really tho I pretty much agree, although I think there are definitely a lot of crappy writers who use a lot of arcane language, amongst literary critics in particular, (not that I've read very much) - but it doesn't mean that all writers who do are bad.
I've also read a lot of torturous humanities drivel that is written in a theoretically simple and straightforward language.
it just had a lot of unexpected popular success, hence why some of her later texts are consciously written in a less impenetrable style. i haven't read undoing gender, but if i recall correctly she wrote that specifically as a more accessible way into some of the same ideas that were covered in gender trouble, which actually makes her much more public-friendly than most academic philosophers
I had meant to sign off an earlier post that I think its to her immense credit that she's adapted her writing style to be more accessible. Apologies for missing that off.
Wouldnt sleep with me so she must be a lezzer.
I find its influence understated though. It's as influential as ANY book written by a 20th Century philosopher to my eyes (Wittgenstein, Sartre, Heidegger, Russell... the lot).
I don't read books by girls.
(Actually I'm about to run some stats on all the books I've read this year, and 7 of the 22 books so far are by female authors. Hmm, interesting...)
...I really rate de Beauvoir's She Came to Stay. As mentioned above, easily the match (at least) of Sartre et al
At the mystical/theological end of the philosophy spectrum.
given the context I don't think it'd be fair not to mention Ayn Rand's 'The Virtue of Selfishness'
It's been 10 years now since I studied philosophy. And I know for a fact where I studied it made no substantial mention of Rand or Objectivism in its courses.
Although Rand's stock as a thinker to be analysed HAS risen significantly in the last decade (as part of our shared reflections of the influence of neo-liberal economics) so maybe it's just a reflection of that. I don't class her as a philosopher because I don't see her as following any philsophical tradition. She's just a novelist who wrote a load of stuff about her worldview in my mind. It's all semantics though.
and he was all like, 'Aw shucks, that shit? It was just in-depth background notes for my planned fantasy novel series where elves are locked in an eternal war with dragons. Sorry, I just tend to nerd out when it comes to the details.'
I don't just mean novels and other works about philosophers and their ideas (something like Logicomix, which is great), but a work where a philosopher/writer placed out their ideas in a format of a story?
kiiinnnndd of does this, although I'm not entirely sure those are his ideas as they seem oddly divorced from his political/social stance.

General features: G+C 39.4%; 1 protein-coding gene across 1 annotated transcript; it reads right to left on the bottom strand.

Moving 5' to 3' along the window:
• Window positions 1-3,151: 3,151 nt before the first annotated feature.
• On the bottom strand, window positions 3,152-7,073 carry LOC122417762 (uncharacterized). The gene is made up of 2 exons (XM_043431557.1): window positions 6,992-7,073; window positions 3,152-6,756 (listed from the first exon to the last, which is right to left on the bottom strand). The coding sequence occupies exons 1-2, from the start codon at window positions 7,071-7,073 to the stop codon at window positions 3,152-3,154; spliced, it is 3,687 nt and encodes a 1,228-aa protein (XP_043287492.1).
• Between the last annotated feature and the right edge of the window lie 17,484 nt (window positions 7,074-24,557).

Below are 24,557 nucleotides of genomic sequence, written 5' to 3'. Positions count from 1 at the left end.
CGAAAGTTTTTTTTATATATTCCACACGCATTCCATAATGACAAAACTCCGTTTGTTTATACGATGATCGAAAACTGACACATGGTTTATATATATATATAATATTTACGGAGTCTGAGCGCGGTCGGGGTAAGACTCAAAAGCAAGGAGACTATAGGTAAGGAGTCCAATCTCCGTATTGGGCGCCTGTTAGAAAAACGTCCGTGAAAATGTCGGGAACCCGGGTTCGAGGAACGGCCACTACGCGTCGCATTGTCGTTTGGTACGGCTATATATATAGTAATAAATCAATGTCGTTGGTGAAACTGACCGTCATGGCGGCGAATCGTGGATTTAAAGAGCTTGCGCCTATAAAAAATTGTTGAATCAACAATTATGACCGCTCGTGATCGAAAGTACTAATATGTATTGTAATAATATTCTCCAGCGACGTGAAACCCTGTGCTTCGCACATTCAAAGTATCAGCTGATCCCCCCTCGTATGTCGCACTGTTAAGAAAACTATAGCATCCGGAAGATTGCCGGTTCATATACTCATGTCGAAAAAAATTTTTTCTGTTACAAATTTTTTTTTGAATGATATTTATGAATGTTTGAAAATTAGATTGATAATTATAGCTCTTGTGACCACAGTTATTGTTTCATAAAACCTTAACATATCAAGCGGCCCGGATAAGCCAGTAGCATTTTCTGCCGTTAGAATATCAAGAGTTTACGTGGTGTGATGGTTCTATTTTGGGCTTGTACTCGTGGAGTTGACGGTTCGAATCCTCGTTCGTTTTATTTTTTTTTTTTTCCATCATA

That was well annoying.
I actually didn't mind it...but I did read it when I was relatively young, I don't think I'd enjoy it as much now.
but Sophie herself was just so annoying.
"Wah wah wah, the Nazis are trying to take my children away!" Change the fucking record, love.
(I need to change the past)
What an anti-semetic thing to say. *serious face*
the worm has turned! as they say
Satre - Nausea
Camus - the Outsider
Thus Spake Zarathustra is kind of a story ?
what a ride it is, too.
although, yeah, I would guess he's taken more seriously by literary critics than philosophers, and is probably seen primarily as a novelist/playwright
I've never studied philosophy at all so I'm basically just guessing
(and Lila... too, I guess)
potentially it could be the fact that most of the attention she's garnered is from her fiction which in fairness is probably more interesting, but I'd also say some of it could be down the way Rand herself described her philosophy as being wholly her creation (bar a little help from Aristotle).
A grand claim but iirc others have drawn comparisons between her work and Nietzsche's will to power concept.
Rand extensively referenced Kant I think also, setting herself up in total opposition of a lot of his thoughts.
she is, in fact, a sad cunt
I really like hannah arendt
But I mean what do you want to read about? Do you want to read feminist philosophy or to celebrate women writers or what?
I didn't read widely enough to get a good sense of her philosophy, but she's a great prose writer. I seem to remember her writing something about pangolins at one point.
There's a lot to like about her approach to political philosophy (and a bit to be dubious about). I haven't read a huge amount by her — really just The Human Condition and a few essays — though I'd like to give On Violence a go. The Promise of Politics, too.
I quite like Irigarary and Kristeva, too, but again, I've mostly read bits and pieces, isolated essays, rather than full-length monographs.
Ten years ago she would have been first on this list.
I think, it's been a while since I studied Philosophy.
Wrote a fair bit on the applicability of existentialism.
I've read some of her fiction and really liked it
Cosmopolitics I particularly. On the role of science + objectivity in society.
has anyone seen the new Hannah Arendt film?